How To Fix A Gas Grill That Won’t Light Or Stay Lit


It’s a beautiful day out. You have your meat seasoned and prepared. Your family is looking to you, Grillmaster, to feed them a delicious grilled meal. But then the unthinkable happens. You go to light your grill, but the flames and heat elude you. Or, worse yet, the burners stay lit for only a few minutes and then go cold. Before cursing the grill gods and sitting on the phone for 3 hours with customer service, try these options detailing how to fix a gas grill that won’t light or stay lit.

Check The Gas

Yes, I know. It’s probably the first thing you did, but I’ve got to be thorough. If your grill has a gas gauge, check it and then give the tank a lift, to make sure your gauge isn’t malfunctioning. If it doesn’t have a gauge, give the tank a lift—empty tanks weight around 16 pounds. Full tanks are around 37 pounds.

If your tank has gas in it, move on to the next step. If it doesn’t, well, you know what to do.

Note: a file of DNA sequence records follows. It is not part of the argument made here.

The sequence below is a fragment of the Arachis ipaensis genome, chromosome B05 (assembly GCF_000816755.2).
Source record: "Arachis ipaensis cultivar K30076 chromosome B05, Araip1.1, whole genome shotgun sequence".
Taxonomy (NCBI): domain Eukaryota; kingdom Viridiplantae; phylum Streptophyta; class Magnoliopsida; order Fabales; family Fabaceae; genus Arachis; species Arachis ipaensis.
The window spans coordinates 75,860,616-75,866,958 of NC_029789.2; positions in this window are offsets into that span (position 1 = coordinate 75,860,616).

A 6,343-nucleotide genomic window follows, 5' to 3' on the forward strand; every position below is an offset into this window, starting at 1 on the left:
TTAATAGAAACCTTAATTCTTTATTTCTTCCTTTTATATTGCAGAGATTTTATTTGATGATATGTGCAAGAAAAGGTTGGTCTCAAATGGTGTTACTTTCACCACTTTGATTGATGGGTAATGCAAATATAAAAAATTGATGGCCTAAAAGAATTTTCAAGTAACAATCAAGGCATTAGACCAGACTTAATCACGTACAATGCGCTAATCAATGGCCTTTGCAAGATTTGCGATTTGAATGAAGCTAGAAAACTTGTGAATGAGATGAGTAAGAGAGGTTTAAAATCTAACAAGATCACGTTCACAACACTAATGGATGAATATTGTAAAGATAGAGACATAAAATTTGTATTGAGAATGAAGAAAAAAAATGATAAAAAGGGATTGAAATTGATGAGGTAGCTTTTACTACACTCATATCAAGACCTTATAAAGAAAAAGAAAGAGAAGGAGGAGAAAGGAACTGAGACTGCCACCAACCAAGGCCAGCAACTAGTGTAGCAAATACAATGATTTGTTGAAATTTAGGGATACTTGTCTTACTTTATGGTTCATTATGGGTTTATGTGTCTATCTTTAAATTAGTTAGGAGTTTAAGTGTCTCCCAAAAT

Note: If you do have gas, make sure the tank is fully open. Maybe you closed it last time and forgot about it. Turn the tank valve counter-clockwise until it stops to open the tank fully. 

If your burners still don’t light, it could be a problem with the gas flow or the ignition. Start with the easiest thing first: gas flow.

Check for Gas Flow

To see if your burners are getting gas, you can light them manually. To do it, get a long match or lighter and put the flame near your burner with the gas on. Make sure you open the lid before you turn on the gas, please!

If your burners light, then it’s the ignition switch or the wiring. If the burners won’t light, you either have a clog or a problem with your regulator or gas line.